For the month ending April 2018
In April, the MSCI China Index returned -0.03% and Hong Kong's Hang Seng Index returned 2.53%, both in local currency terms. China's domestic CSI300, the A share index, returned -3.62% in local currency terms (-4.37% in U.S. dollar terms). The renminbi (RMB), ended the month at 6.33 against the U.S. dollar.
Fears of escalating trade rhetoric between the U.S. and China pressured China's equity shares and contributed to increased volatility. Market participants seemed to focus on the potential negative earnings impact of a full blown trade war with the United States. China's measured responses indicate it has no interest in an escalated trade war and President Xi has reiterated policies of open markets, increased intellectual property protection and an overall willingness to cooperate. All eyes are on the U.S. delegation visit to China in early May to discuss trade. In the meantime, China's GDP growth remained resilient with Q1 growth of 6.8% year-over-year, supported by both external demand and flexible monetary policy.
In April, the S&P Bombay Stock Exchange 100 Index returned 3.81% in U.S. dollar terms (6.20% in local currency terms).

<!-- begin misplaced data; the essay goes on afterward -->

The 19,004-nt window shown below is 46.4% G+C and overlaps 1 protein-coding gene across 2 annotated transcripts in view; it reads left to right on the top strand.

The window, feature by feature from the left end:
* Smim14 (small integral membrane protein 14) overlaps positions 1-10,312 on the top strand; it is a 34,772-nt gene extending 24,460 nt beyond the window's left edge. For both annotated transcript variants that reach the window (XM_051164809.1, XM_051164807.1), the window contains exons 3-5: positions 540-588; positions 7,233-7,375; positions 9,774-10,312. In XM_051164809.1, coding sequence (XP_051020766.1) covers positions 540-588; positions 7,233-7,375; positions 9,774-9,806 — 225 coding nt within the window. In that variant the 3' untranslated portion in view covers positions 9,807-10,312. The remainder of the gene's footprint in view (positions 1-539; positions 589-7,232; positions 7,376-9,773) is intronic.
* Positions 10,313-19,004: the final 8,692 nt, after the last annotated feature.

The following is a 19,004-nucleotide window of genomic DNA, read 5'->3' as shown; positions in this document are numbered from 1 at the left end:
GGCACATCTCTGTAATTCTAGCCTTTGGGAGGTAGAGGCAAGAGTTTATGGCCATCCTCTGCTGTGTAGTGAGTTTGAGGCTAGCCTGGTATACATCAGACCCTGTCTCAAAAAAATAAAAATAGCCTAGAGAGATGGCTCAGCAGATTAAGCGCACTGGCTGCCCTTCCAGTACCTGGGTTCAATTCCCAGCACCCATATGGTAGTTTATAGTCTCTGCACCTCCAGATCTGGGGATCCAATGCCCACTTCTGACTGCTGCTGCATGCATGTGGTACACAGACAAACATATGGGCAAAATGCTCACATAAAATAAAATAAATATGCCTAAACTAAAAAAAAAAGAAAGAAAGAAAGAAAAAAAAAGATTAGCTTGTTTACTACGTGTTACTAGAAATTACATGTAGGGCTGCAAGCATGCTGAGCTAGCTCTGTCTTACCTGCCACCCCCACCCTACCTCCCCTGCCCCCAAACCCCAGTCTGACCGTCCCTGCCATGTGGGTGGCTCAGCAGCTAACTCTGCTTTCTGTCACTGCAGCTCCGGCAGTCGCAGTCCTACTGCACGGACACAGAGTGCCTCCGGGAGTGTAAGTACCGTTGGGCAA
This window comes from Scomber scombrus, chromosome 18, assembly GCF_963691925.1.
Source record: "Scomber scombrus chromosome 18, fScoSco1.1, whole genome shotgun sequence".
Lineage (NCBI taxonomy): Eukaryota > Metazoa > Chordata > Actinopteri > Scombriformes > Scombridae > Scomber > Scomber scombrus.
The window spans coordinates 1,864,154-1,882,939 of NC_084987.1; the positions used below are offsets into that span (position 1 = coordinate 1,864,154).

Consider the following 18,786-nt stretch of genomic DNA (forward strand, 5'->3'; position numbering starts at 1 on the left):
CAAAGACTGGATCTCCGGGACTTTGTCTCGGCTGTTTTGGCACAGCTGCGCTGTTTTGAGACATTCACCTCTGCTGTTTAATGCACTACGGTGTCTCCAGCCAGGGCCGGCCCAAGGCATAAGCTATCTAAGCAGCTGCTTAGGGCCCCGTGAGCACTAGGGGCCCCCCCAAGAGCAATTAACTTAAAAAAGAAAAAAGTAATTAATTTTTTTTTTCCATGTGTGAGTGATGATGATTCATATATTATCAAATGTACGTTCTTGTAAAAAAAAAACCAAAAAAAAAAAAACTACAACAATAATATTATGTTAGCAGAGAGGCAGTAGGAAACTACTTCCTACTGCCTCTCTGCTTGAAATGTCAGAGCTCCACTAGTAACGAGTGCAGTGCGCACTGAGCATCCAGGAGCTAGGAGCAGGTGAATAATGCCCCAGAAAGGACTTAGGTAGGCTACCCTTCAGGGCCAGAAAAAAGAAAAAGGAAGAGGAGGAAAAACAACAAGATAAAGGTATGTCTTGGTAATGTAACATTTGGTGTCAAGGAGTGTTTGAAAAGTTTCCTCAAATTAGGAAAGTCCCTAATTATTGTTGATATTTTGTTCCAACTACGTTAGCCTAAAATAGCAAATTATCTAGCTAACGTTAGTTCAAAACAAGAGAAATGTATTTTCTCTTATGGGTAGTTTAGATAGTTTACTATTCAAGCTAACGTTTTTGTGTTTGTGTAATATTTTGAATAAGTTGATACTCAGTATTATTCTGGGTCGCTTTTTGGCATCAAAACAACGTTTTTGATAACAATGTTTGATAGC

Indian stocks were relative outperformers in April but have lagged behind global emerging markets in 2018. A more sanguine environment for corporate earnings has been offset recently with macro concerns including lackluster government revenue collection (due to underwhelming Goods and Services Tax collection in fiscal 2018), rising imported oil prices and a weaker Indian rupee. Rising oil prices pressured India's already shaky current account while causing bond yields to rise in anticipation of higher inflation. Equity prices have been resilient but have weakened in U.S. terms as the rupee has weakened against the U.S. dollar by almost 4% year to date.
In April, the Tokyo Stock Price Index returned 3.55% in local currency terms (0.83% in U.S. dollar terms). The yen ended the month at 109.34 against the U.S. dollar.
Japanese equities were moderately positive in April, buoyed by short-term weakness of the yen and easing trade tensions between the U.S. and Japan following Prime Minister Shinzo Abe's April visit to the U.S. Year-to-date equity returns in Japan are only slightly positive, however, as the approval rating of Abe's cabinet has deteriorated in recent months. Market participants appear to be debating the chances that Abe will survive the LDP (Liberal Democratic Party) elections in September. Abe is Japan's third longest-serving post-war leader and many market participants fear that if his approval ratings drop below 30%, Abe will be reluctant to run for re-election. In addition to political headwinds, Japan is facing challenges as a result of its recent success. Last year's strong corporate earnings results are making for a difficult hurdle to surpass. Some analysts are curbing their earnings growth forecasts relative to last year in light of the political uncertainty and challenging base effects.